Books - 'March' sequel is unapologetically cool
Congressman John Lewis' graphic novel trilogy adds new chapter
Powerful, poignant, innovative, and necessary are the words that immediately come to mind after reading the second installment in congressman and civil rights icon John Lewis' graphic novel series, March: Book Two, co-authored by Andrew Aydin. But mostly, it's just plain cool.
Picking up on the cusp of the Freedom Rides and chronicling the violence, fear, trepidation, and passion that fueled the protests, Lewis offers an uncensored, unapologetic frontline view of the events. March isn't just an alluring way to introduce an often forgotten or glossed-over part of American history (though it definitely is that too), but a real glimpse into the inner workings of the organizations behind the movement and the personalities that shaped those history-changing networks.
Throughout March, Lewis delivers the facts as he lived them, his engaging narrative brought to life by Nate Powell's staunchly detailed drawings. Over the course of the book, Lewis goes from being a particularly vocal member of the Student Nonviolent Coordinating Committee (SNCC) to its chairman in the course of approximately three years. He skillfully steers readers through the choppy waters of America's scarred history with an unblinking eye, and more significantly, he doesn't rely on cheesy dialogue or rhetoric to do it.
So yes, this is the story of a Civil Rights Movement icon, but mostly it's a story of a young man who lived through a particularly extraordinary time and, along with a group of otherwise ordinary men and women, changed the course of history. Actually, it's Lewis' practical insights that make this story so relatable and compelling. His humanness and the conscious decision he made as such a young man to be brave, remain unmoved, and follow his gut are motivating.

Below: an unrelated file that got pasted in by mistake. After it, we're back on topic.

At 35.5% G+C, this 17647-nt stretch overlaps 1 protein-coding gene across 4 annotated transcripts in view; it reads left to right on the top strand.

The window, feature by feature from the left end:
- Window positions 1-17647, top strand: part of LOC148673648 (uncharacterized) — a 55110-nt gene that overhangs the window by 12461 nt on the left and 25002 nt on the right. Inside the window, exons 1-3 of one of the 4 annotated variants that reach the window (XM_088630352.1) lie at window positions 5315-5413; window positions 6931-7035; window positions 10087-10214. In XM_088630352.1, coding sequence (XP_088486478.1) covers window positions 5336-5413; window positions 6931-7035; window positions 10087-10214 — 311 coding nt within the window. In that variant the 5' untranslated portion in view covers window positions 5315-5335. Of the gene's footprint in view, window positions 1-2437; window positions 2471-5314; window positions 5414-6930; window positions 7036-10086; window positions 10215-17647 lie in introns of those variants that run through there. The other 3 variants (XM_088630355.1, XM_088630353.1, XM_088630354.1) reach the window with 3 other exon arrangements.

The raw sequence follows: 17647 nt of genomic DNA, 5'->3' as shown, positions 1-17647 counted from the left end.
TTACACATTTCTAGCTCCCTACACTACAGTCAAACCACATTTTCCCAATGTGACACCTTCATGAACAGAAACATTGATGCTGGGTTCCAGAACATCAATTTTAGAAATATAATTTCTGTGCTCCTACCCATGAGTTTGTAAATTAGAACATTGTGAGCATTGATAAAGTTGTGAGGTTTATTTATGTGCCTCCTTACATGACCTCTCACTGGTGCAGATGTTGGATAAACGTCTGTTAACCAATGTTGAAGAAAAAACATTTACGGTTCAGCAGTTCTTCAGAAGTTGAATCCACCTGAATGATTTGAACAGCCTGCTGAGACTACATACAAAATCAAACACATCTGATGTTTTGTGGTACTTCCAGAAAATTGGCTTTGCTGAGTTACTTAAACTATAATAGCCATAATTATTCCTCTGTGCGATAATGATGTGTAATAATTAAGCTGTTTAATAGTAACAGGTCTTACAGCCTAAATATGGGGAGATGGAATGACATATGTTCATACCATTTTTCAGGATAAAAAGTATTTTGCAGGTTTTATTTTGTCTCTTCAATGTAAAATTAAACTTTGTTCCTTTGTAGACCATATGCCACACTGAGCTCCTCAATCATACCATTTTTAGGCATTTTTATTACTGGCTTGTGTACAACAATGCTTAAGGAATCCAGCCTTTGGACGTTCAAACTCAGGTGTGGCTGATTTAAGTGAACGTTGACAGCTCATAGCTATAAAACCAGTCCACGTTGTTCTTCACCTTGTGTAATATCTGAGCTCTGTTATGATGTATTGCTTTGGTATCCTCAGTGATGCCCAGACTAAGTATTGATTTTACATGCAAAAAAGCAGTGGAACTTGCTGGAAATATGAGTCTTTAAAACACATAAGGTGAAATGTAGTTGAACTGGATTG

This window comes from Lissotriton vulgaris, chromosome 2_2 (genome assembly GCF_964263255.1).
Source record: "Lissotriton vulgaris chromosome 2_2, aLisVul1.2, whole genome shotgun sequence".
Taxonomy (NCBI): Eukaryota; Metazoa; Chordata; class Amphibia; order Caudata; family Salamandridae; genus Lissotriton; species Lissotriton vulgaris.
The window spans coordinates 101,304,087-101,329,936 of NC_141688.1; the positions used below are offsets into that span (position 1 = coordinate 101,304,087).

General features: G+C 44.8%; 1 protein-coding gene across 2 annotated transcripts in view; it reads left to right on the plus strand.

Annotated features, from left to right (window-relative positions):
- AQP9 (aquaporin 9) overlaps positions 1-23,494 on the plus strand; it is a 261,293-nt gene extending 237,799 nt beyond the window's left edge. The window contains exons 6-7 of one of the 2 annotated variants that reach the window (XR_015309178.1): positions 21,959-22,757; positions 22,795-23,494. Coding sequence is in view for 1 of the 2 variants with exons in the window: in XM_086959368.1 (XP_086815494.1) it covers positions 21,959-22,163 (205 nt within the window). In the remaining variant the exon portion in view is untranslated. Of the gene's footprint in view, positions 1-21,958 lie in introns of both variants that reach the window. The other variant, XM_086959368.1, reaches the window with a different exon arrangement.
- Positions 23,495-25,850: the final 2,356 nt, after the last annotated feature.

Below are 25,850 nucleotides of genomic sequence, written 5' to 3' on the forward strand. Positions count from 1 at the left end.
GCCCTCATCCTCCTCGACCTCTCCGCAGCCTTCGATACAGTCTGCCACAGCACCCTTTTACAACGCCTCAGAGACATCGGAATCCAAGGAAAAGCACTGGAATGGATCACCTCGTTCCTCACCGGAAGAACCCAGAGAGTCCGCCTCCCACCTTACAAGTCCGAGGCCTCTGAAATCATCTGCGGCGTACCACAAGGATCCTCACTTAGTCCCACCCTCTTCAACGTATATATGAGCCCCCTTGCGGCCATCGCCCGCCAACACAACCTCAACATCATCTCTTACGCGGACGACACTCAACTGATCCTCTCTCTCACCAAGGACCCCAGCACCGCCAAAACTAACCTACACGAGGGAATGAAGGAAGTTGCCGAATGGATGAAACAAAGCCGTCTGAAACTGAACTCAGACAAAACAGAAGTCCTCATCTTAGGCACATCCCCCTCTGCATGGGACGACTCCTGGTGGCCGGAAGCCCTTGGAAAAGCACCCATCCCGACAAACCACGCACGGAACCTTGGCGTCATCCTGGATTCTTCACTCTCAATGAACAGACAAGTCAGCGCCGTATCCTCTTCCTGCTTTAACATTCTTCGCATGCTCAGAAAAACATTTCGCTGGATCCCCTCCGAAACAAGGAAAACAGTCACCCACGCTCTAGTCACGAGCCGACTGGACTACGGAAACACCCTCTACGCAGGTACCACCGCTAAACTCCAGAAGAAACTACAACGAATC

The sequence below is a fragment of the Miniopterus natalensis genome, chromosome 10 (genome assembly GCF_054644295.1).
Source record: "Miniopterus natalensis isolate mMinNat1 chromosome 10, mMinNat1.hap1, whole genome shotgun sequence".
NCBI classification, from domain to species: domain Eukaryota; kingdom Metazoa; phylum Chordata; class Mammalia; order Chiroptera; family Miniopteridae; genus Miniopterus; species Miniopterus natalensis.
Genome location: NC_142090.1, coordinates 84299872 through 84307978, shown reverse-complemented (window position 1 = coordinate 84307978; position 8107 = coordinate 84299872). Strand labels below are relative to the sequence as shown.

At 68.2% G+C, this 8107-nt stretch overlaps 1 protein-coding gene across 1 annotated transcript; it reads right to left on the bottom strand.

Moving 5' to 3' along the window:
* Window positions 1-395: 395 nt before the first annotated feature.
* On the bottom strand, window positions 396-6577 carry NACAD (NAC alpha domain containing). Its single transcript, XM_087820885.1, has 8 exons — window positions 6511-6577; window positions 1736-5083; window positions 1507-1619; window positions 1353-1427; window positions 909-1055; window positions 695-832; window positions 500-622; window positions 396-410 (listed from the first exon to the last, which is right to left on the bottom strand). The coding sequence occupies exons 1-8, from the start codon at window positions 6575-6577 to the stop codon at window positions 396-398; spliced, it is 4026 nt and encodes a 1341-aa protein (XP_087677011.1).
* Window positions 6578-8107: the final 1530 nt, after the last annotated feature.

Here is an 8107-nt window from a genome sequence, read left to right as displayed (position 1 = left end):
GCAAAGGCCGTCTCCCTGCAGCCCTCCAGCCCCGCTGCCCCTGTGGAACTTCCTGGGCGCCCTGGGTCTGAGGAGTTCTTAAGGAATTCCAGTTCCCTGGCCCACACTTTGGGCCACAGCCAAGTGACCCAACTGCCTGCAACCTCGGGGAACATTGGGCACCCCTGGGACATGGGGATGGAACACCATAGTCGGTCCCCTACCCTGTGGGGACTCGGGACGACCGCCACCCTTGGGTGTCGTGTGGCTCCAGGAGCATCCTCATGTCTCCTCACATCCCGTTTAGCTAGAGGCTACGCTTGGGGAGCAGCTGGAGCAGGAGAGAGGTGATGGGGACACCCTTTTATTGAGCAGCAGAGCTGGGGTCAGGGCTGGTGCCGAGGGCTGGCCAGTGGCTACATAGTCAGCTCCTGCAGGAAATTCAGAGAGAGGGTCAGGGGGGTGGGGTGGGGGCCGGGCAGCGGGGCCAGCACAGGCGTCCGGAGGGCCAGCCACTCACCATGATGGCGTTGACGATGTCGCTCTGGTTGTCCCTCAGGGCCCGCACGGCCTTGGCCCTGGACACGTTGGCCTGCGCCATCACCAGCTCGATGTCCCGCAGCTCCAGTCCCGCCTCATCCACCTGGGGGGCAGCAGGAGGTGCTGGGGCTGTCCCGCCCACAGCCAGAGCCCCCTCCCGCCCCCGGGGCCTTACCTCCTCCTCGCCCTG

At one especially memorable point in March, the reality of Lewis' youth is driven home. After leading a protest march at a local movie theater near Nashville, Tenn., Lewis and several protestors are thrown in jail. The date was Feb. 21, 1961 — his 21st birthday. Lewis also spends time at the beginning of the volume remembering his parents' shame.
"When my parents found out I'd been arrested and gone to jail, they were devastated," Lewis writes. "I was an embarrassment and a source of humiliation and gossip ... so I stopped going home as much."
Interspersed among Lewis' recollection of the marches, time spent in the Mississippi State Penitentiary known as Parchman Farm, and his surprise labeling as one of the "Big Six" leaders of the Civil Rights Movement, is the 2009 inauguration of President Barack Obama, which makes for an interesting contrast — even more so, given the racially fueled unrest the United States continues to face.
"Thank you John, I'll need your prayers," Lewis remembers Obama whispering to him shortly after the inauguration ceremony, to which Lewis simply responded, "You'll have them."
Much in the way that Ava DuVernay's Academy Award-nominated film, Selma, shines a realistic light on the inner workings of the Southern Christian Leadership Conference (SCLC) and the Rev. Martin Luther King Jr.'s process, March offers a genuine glimpse into the internal dilemmas faced by SNCC, from leadership changes to more complex ideological transformations as the movement grew and people became more incensed at the slow process of change.
Lewis even recounts the private, heated, hours-long argument that took place behind the scenes about his speech at the March on Washington, which was eventually altered. And his run-ins with notorious Birmingham public safety commissioner Bull Connor, are simultaneously, chilling, infuriating, enlightening, and disheartening.
Furthermore, no one who was critical to the movement — good or bad — is immune from Lewis' recollections. From conversations with President John F. Kennedy regarding his original draft of the Civil Rights Bill (which Lewis and SNCC found unacceptable), to Lewis' views on the Black Panther Party's Stokely Carmichael, to respecting Malcolm X despite their differing views, the raw perspective delivered in March is not just educational, but also appreciated.
All of the events in March lead up to the 1963 bombing of 16th Street Baptist Church, where the book abruptly ends, making way for the third and final installment of the series. Ultimately, readers are likely to be satisfied by the rich dose of history delivered but also eager for more.